The Man-Made Environment of Valaam Island

by Grigory Suzi
Arcadia, 2014, no. 5

Valaam Island is the largest in the Valaam archipelago, situated at 61 degrees latitude in the northern part of Lake Ladoga, the biggest lake in Europe. The island boasts not only an Orthodox monastery, founded in the fourteenth century, but also a unique natural environment.

Valaam island with monastery

The island is located in the central taiga sub-zone; its climate is reasonably continental. Apart from the conifer forests, which cover much of the island and are typical of the region, Valaam also harbors trees and plants not endemic to such northerly latitudes: maple, linden, and oak trees, and pear, apple, and cherry orchards, as well as watermelon fields. Most of these species were introduced on the island by monks in the eighteenth and nineteenth centuries. It is possible that earlier monks also cultivated introduced plant species, but no evidence remains, due to numerous fires and destruction that have occurred at the monastery.

Many of the new plants acclimatized successfully, due both to the island’s micro-climate—gentler than that of the mainland—and to constant care and attention. Signs of respectful human interaction with nature can be seen all over the island, but this is most strikingly evident in the artificially cultivated alleys and gardens. Of the three gardens still existent today, the first was laid out in 1810: the Upper (Apothecary) Garden, 1.15 ha in area. Medicinal herbs were grown here, including rose hips, valerian, juniper, and mint.

View from lower gardens


View from upper gardens


The Middle and Lower Gardens were laid out in 1856 and 1860 respectively. They were named according to their position relative to the lake. Even grapes could be grown in the Lower Garden, due to its agreeable location at the foot of a cliff, where it accumulated warmth from the sun. The soil on Valaam Island is very thin, with an average depth of only 20 cm. To create the gardens, the monks gathered the most fertile soil from all over the island, mixed it together with wood chips, and put down thick layers interlaced with twigs. A nursery was built in the second half of the nineteenth century, where saplings of introduced tree species were cultivated, not just for planting on the island itself, but also for sale on the mainland. The monastery was awarded numerous prizes for its achievements in agriculture and horticulture. At the St. Petersburg agricultural exhibition in 1861, Valaam apples and watermelons received the Great and Small silver medals respectively. Between them, the Valaam gardens produced up to sixty varieties of apple; in harvest years, the monks would gather up to 230 centners.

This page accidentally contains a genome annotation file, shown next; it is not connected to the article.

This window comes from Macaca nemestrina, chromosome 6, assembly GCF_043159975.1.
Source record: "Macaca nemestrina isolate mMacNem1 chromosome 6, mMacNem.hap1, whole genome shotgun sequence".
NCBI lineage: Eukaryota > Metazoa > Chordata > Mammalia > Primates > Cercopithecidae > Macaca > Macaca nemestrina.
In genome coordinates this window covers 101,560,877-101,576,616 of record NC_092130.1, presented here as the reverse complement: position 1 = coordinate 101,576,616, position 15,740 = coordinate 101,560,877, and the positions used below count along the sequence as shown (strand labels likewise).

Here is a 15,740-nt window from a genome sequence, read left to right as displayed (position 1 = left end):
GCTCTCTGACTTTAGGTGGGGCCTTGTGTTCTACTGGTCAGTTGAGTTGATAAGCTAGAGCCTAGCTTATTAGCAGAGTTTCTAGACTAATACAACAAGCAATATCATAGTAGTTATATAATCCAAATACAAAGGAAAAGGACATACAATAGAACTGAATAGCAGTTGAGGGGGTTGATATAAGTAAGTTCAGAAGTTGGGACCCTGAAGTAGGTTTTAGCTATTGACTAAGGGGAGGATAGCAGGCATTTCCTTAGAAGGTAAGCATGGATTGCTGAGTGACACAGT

Since then, the monks and pilgrims have lived on the produce of the fruit and vegetable gardens. The island has become practically self-sufficient; only bread, tea and salt are delivered from the mainland. Part of the island’s produce is even exported to villages on the banks of Lake Ladoga.


How to cite

Suzi, Grigory. “The Man-Made Environment of Valaam Island.” Environment & Society Portal, Arcadia (2014), no. 5. Rachel Carson Center for Environment and Society.

ISSN 2199-3408
Environment & Society Portal, Arcadia

Further readings: 
  • Andreev, K. A., N. A. Belousov, and N. I. Ronkopen. Rastitel'nyi mir Valaama. Petrozavodsk: Kareliia, 1982.
  • Kondrashova, Kapitolina, Nadezhda Samigullina, and Aleksandr Verzilin. "Sortovoi sostav plodovo-iagodnykh rastenii v sadakh Valaama." In Ozelenenie i sadovodstvo v Karelii, 104–108. Petrozavodsk: karel'skii nauchnyi tsentr AN SSSR, 1990.
  • Kondrashova, Kapitolina, and Nadezhda Samigullina. "Istoriia vosstanovleniia sadov Valaamskogo i drugikh monastyrei." In Valaamskii monastyr': Dukhovnye traditsii, istoriia, kul'tura, edited by A.V. Blinskii, 427–31. St. Petersburg: Satisʹ derzhava, 2003.